The dust was only just starting to settle after a period of turbulence. Two weeks before, Kenya’s long-standing political adversaries, President Uhuru Kenyatta and former Prime Minister Raila Odinga, stood together to deliver a joint statement. They declared a plan to resolve the country’s ethnic and political differences.
Then the revelations about Cambridge Analytica emerged.
The UK’s Channel 4 News exposed the company’s MD Mark Turnbull describing their work on Kenyatta’s 2013 and 2017 campaigns. Turnbull was caught on camera claiming: “We have rebranded the entire [Jubilee] party twice, written the manifesto, done research, analysis, messaging… I think we wrote all the speeches and we staged the whole thing – so just about every element of this candidate.”
While the news has caused a lot of worry here in Kenya, it hardly seemed surprising. Last year’s presidential campaign was already awash with rumours of fake news. This was confirmed in a study we conducted in collaboration with GeoPoll, which reported that nine out of ten Kenyans had seen or heard false news reports around the 2017 elections.
Kenya has a history of tense elections. Violence following the 2007 presidential election claimed more than one thousand lives, displacing as many as half a million people from their homes. The added dimension of fake news and digital manipulation to Kenya’s election landscape has been explosive.
Kenyans on Twitter (#KOT)
Portland’s How Africa Tweets survey in 2016 showed that politics and activism are driving conversations in Africa to new highs. Kenya is no exception. Kenyan Twitter users, colloquially known as #KOT (Kenyans on Twitter), have been giving their reaction.
A prolific political commentator, Ory Kolloh Mwangi @kenyanpundit Tweeted: “Finally!! Cambridge Analytica confirms their role in Kenya. 1. Ran campaign in 2013 and 2017. 2. Re-branded TNA and Jubilee 3. Wrote all the speeches 4. “Staged the whole thing” ? 5. “Ran every element of his campaign” Boom!!”
Nairobi lawyer Donald B. Kipkorir @DonaldBKipkorir called on Kenyans to follow up closely on the firm’s activities after the UK government ordered to access its data servers. He wrote: “KENYA must not Move on from Cambridge Analytica … We must be part of the proceedings in England where the Government is opening its Servers … We must know the extent of its activities in Kenya; its use of Fake News, & which Kenyans spread it … All must be held to account.”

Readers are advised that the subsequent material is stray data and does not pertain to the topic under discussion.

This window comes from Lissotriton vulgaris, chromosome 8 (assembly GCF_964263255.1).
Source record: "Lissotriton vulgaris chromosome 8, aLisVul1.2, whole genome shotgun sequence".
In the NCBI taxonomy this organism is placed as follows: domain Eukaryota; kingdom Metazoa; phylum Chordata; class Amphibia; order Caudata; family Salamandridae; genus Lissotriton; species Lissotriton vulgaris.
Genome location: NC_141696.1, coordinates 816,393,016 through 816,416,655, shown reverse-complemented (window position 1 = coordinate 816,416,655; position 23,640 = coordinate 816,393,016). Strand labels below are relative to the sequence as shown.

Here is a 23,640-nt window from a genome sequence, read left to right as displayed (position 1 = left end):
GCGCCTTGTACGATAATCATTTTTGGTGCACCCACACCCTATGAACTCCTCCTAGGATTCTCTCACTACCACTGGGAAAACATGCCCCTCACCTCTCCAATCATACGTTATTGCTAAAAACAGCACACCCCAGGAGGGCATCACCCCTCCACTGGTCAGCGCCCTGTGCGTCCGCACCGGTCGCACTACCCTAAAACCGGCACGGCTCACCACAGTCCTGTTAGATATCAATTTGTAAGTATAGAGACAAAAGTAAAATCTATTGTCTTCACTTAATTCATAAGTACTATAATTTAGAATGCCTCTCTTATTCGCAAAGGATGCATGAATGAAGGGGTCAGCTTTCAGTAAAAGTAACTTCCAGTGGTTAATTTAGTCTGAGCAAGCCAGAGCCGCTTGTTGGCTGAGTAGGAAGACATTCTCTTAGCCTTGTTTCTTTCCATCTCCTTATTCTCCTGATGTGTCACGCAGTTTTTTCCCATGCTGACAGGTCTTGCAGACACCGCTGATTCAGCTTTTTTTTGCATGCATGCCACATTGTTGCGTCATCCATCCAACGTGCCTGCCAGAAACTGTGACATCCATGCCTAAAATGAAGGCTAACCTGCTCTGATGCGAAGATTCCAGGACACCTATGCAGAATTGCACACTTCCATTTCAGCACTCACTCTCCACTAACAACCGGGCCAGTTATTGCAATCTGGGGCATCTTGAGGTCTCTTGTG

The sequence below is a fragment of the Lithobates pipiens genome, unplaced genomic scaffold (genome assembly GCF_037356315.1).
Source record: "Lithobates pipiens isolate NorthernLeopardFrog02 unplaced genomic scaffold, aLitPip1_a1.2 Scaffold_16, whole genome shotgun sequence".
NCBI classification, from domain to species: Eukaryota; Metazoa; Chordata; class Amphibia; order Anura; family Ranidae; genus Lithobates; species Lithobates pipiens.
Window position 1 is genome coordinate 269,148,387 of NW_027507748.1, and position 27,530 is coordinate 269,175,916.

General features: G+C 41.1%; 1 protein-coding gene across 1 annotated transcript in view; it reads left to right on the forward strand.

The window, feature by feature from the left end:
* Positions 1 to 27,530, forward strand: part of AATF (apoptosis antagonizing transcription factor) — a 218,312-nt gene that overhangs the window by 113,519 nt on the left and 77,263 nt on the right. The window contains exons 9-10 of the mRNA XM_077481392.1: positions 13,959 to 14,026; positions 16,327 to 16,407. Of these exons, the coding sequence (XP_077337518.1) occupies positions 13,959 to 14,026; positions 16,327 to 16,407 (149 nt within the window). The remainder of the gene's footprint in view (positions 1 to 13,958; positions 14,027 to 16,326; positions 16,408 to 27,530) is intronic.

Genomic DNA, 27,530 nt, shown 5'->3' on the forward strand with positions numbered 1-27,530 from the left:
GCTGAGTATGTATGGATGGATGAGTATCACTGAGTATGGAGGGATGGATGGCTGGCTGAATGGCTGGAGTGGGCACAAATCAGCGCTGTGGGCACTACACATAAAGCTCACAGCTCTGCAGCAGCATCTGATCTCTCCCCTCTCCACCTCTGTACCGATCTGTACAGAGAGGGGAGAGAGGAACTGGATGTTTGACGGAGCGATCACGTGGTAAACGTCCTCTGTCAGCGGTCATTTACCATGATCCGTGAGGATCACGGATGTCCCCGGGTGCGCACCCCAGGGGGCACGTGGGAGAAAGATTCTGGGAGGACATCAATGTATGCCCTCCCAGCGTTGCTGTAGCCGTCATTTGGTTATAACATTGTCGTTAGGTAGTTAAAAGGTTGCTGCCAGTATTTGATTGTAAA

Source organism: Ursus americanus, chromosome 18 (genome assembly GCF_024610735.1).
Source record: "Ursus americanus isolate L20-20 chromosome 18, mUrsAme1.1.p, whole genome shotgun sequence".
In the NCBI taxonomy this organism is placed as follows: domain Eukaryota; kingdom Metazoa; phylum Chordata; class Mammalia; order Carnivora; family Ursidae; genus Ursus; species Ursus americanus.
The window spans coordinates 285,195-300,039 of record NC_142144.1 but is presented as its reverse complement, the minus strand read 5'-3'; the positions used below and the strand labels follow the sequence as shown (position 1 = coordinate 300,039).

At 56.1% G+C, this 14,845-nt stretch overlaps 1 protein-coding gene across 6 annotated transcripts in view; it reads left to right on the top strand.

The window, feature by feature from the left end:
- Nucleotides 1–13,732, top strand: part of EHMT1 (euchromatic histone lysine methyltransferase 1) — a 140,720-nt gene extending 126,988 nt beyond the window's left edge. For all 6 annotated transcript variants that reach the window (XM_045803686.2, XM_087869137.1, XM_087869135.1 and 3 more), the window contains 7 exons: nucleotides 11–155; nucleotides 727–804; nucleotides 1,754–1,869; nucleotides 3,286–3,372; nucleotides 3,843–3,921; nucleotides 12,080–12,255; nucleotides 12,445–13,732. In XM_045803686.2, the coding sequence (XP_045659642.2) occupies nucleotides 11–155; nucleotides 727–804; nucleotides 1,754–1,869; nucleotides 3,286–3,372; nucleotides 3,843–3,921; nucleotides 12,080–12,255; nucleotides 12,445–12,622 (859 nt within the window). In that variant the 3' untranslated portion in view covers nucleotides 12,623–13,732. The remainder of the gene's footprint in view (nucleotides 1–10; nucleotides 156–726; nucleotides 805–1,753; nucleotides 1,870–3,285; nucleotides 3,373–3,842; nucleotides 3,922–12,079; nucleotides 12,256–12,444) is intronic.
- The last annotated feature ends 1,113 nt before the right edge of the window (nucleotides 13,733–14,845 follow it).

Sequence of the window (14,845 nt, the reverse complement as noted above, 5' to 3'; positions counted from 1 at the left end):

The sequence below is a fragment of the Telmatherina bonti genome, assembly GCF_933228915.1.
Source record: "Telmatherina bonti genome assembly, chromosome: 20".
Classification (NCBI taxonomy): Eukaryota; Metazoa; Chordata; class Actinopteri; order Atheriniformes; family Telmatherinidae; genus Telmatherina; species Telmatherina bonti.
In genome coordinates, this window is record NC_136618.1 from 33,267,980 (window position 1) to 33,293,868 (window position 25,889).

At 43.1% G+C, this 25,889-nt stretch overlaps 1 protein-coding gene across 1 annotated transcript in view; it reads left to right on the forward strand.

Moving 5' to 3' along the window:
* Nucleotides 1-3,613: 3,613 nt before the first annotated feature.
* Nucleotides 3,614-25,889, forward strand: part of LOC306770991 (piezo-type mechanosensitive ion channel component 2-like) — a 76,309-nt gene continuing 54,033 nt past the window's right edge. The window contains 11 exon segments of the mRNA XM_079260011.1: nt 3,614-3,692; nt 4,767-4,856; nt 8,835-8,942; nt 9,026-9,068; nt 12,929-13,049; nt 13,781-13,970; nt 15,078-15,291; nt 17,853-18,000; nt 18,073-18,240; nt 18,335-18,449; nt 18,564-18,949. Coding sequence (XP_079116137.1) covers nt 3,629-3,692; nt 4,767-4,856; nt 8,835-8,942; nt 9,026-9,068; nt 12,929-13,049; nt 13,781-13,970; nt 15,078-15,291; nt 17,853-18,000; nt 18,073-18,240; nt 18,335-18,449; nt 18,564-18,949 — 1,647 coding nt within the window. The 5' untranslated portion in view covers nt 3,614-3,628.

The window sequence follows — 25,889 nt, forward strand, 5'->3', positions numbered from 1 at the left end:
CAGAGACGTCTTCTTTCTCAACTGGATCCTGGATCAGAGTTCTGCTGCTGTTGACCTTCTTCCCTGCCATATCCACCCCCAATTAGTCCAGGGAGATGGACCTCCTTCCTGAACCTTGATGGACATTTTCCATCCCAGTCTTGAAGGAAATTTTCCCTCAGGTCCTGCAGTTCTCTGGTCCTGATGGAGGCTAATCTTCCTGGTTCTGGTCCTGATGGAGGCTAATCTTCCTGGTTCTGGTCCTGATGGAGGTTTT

However, blogger @IamNjokiKelvin questions this narrative: “The Cambridge Analytica shenanigans are extremely nonsensical and irrelevant in Kenya. Still waiting to see one NASA supporter who would confidently say that he was influenced by the said firm to vote for Uhuru KENYATTA instead of Raila Odinga.”
The Jubilee Party’s Chairperson, David Murathe, has argued they hired CA for “branding purposes” only. While Raphael Tuju, the party’s Secretary General said the claims on the involvement were unverified. Denis Itumbi, the State House Digital Communications Director reaffirmed that the branding and party strategy was done by a team of “young Kenyans.”
In an interview with Channel 4 News, Odinga has vowed to sue Facebook for data infringement, as well as Cambridge Analytica for smear campaigns against him in the last election. Given how close the result in 2017 was – Kenyatta’s 54% to Odinga’s 45% – and Kenya’s fraught political history, questions aren’t going away any time soon.
It will be some time before we will know all the facts. But today, Kenyans are asking each other: did Cambridge Analytic make the difference?
Measurement and evaluation